Interchange Instigator: Meet the Antritrust Suit Plaintiff
The credit union industry has kept a close watch on the litigation involving credit card interchange, but few people know that the merchant who launched the lawsuit against Visa, MasterCard and six major banks is not a huge retailer.
In fact, the lead plaintiff in the largest proposed antitrust settlement in U.S. history is actually a small business owner.
Mitch Goldstone, president/CEO of ScanMyPhotos.com, an online photo service based in Irvine, Calif., filed the lawsuit in 2005 with his partner, Carl Berman.
Following the recent announcement that some retailers were displeased with U.S. District Court Judge John Gleeson's adjudicated settlement, Goldstone spoke with CU Times about his role in the lawsuit and his hopes for a resolution in the near future.
“The giant merchants are disgruntled because now small businesses, like ScanMyPhotos.com and millions of other retailers, have a level playing field and can join buying groups for equilibrium in balanced payment terms,” Goldstone said. “As an e-commerce photo digitizing business, like all online companies, we will be able to add a prompt to the transaction steering cardholders to save money and use a less costly payment choice. Consumers win with lower prices.”
If the proposed $7.25 billion settlement is finalized, merchants stand to receive a payment of about one-third of the total interchange fees paid last year, Goldstone said.
“If they paid $100,000, they will be receiving about $33,000,” he explained. “In addition, new technologies in electronic payments mean that competition will also keep in check MasterCard and Visa's once vast market power.”
When asked about his response to the recent appeal to the settlement, filed by the National Retail Federation and the Retail Industry Leaders Association, Goldstone said he considers it a marketing ploy by the trade groups.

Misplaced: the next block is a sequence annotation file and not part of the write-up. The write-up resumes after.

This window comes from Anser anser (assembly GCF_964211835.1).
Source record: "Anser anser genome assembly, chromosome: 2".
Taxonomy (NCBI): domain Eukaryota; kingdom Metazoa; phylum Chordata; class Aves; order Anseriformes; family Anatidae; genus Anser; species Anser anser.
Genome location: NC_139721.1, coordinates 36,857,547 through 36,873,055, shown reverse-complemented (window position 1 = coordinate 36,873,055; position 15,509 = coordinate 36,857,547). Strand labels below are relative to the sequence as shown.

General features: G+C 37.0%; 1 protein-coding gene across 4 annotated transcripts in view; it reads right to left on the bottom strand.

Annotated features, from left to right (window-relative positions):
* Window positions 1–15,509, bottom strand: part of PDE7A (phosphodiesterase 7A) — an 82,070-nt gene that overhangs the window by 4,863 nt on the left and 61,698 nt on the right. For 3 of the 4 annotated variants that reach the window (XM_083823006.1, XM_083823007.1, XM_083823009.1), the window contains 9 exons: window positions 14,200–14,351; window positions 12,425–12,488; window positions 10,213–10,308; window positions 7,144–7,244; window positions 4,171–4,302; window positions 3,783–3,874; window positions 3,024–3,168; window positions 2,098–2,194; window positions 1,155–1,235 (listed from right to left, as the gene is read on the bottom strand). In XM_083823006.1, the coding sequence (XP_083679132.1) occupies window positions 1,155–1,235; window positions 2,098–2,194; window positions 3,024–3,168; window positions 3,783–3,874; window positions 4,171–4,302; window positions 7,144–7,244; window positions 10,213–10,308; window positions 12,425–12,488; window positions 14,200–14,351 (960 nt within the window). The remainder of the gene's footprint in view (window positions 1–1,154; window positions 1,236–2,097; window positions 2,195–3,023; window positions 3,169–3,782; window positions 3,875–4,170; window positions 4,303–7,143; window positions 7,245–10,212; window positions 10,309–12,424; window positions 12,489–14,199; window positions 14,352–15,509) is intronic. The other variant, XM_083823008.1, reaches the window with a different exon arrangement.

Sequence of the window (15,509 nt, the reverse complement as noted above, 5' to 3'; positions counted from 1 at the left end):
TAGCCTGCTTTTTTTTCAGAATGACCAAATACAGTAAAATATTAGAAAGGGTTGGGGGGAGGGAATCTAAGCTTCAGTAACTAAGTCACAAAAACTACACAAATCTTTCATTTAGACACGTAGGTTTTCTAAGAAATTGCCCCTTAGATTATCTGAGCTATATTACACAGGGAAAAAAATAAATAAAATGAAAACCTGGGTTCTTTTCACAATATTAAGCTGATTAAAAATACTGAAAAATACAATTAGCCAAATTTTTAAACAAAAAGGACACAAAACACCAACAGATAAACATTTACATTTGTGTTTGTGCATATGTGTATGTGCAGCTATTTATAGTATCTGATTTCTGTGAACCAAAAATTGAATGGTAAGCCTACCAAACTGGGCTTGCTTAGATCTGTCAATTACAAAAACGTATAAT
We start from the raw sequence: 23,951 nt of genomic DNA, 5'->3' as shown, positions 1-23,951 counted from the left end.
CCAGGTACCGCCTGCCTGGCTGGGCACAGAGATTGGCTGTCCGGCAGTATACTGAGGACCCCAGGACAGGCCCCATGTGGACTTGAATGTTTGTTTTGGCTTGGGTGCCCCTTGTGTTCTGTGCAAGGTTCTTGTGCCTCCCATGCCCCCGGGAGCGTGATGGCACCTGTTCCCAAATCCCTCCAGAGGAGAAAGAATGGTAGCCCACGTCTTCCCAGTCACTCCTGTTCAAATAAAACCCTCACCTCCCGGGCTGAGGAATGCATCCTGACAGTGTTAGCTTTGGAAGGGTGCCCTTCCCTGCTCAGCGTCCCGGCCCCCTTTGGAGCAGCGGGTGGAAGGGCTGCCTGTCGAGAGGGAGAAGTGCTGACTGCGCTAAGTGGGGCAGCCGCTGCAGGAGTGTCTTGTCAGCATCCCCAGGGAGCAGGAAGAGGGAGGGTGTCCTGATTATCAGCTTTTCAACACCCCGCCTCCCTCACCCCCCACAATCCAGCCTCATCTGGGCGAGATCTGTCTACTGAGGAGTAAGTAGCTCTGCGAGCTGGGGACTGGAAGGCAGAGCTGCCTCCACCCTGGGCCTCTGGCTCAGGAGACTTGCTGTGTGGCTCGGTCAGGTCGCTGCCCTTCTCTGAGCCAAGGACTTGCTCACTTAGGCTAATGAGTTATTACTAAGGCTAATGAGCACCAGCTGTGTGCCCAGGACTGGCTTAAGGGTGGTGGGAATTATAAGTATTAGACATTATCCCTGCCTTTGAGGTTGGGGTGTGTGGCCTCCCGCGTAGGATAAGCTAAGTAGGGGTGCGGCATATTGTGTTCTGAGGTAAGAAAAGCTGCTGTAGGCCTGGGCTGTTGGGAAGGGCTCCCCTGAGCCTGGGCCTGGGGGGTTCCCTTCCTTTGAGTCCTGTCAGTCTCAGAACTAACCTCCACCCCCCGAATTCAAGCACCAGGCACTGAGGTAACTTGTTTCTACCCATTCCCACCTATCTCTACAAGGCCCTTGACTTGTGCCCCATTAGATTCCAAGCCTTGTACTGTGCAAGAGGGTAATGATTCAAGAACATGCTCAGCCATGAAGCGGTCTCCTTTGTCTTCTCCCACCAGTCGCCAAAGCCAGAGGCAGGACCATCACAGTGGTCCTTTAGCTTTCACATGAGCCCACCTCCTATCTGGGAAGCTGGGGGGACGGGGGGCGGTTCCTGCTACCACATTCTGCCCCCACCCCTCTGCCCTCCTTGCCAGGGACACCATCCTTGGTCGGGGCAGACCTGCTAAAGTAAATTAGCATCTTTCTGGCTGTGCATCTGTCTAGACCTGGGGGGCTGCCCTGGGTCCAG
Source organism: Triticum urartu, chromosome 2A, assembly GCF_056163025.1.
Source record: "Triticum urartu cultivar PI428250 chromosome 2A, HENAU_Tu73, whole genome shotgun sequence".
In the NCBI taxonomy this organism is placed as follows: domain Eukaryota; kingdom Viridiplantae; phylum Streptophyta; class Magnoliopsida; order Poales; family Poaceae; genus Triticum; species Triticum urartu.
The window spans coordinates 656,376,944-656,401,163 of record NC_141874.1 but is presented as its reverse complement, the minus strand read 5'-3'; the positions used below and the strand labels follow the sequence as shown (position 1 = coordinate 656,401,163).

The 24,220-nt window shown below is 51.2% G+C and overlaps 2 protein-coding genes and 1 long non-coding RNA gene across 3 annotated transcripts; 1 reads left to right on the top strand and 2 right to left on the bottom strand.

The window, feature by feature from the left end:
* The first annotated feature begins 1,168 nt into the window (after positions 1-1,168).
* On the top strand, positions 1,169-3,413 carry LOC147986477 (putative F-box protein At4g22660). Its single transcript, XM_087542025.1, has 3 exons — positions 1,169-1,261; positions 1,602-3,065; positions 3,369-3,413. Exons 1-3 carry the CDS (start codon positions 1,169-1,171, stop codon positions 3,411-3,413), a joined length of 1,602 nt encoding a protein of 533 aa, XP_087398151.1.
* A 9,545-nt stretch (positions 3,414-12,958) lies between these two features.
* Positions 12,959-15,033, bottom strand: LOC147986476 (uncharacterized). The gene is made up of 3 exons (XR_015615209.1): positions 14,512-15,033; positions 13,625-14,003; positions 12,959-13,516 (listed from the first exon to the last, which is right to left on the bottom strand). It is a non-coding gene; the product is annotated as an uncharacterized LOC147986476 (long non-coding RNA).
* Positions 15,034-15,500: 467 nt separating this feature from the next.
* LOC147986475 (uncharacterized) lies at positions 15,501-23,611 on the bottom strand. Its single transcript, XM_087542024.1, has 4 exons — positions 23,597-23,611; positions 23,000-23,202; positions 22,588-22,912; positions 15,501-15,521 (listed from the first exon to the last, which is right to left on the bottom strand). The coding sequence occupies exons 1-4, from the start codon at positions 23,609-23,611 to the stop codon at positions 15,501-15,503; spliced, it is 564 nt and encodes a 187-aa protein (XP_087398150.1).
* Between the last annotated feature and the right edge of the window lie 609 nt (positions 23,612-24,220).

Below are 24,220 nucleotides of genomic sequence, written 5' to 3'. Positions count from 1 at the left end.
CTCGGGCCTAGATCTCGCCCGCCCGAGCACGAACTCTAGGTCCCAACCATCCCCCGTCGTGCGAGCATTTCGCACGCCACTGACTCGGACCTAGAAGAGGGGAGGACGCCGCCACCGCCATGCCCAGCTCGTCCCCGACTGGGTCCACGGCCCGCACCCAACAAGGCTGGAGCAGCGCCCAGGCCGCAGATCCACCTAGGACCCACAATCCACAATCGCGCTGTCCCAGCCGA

“The giant merchant interchange litigation has been a calling card for several trade associations to respond to members’ questioning of ‘what have they done for them lately,’” he said. “With the settlement secured, this topic is off the table and a new marketing pitch is needed to maintain member interest. While the K Street, ivory tower Washington associations dissent, their members will be furious if their settlement checks are postponed.
“Many of those in defiance of the settlement ruling were in the same Brooklyn federal court room, multiple times, participated in conference calls and equally negotiated along with me to forge the structure for the best deal,” he added. “Together, we signed off on the settlement. As Judge Gleeson forewarned, if the case went to trial, merchants risked losing everything and even a victory could be delayed on appeals even longer than the Exxon Valdez settlement.”
Goldstone contends that those challenging the settlement have used misleading information and strong-arm tactics. “Even the judge chimed in to force them to stop using the false Internet sites and messages,” he added.
Goldstone said he launched his campaign against unfair interchange rates in 2005, after receiving a letter stating that his company would have to pay higher fees when customers used one of several premium Visa and MasterCard credit cards issued by the country's biggest banks.
“I tried unsuccessfully to reach out to MasterCard and Visa to request they also lower their fees,” he recalled. “Their disregard caused me to study the electronic payment industry and become an expert on interchange fees.”
As an entrepreneur, Goldstone said, he has worked over the years to keep prices down by using new technologies and efficiencies.
“When we started, five dollars was the amount charged to scan a single picture, but due to identifying new ways to digitize photographs, we lowered the price, now to just pennies a scan,” he explained. “The same type of technology should have led to lower merchant interchange fees, as the electronic payment network shifted from manual carbon copy imprinted charge receipts to instant, lightning-fast payments. However, some rates actually went up hundreds of percent.”
Goldstone started blogging about interchange fees in hopes of educating other merchants and consumers. Over the years, he has posted more than 10,000 news updates and commentaries on social media, he said.
“Prior to the case, people thought ‘interchange’ was a road, rather than a multi-billion hidden fee that redistributed upwards of 2% of every credit card transaction to the member banks and card associations,” he said.
To file the suit, Goldstone hired the legal team that won the giant tobacco settlement.
After almost a decade of battling, Goldstone said he would do it all over again, if necessary.
“From day one, I recognized the monumental scope of the litigation. As more attention spotlighted the case, it snowballed quickly and occupied the bulk of my time, but it was something I felt needed to be done.”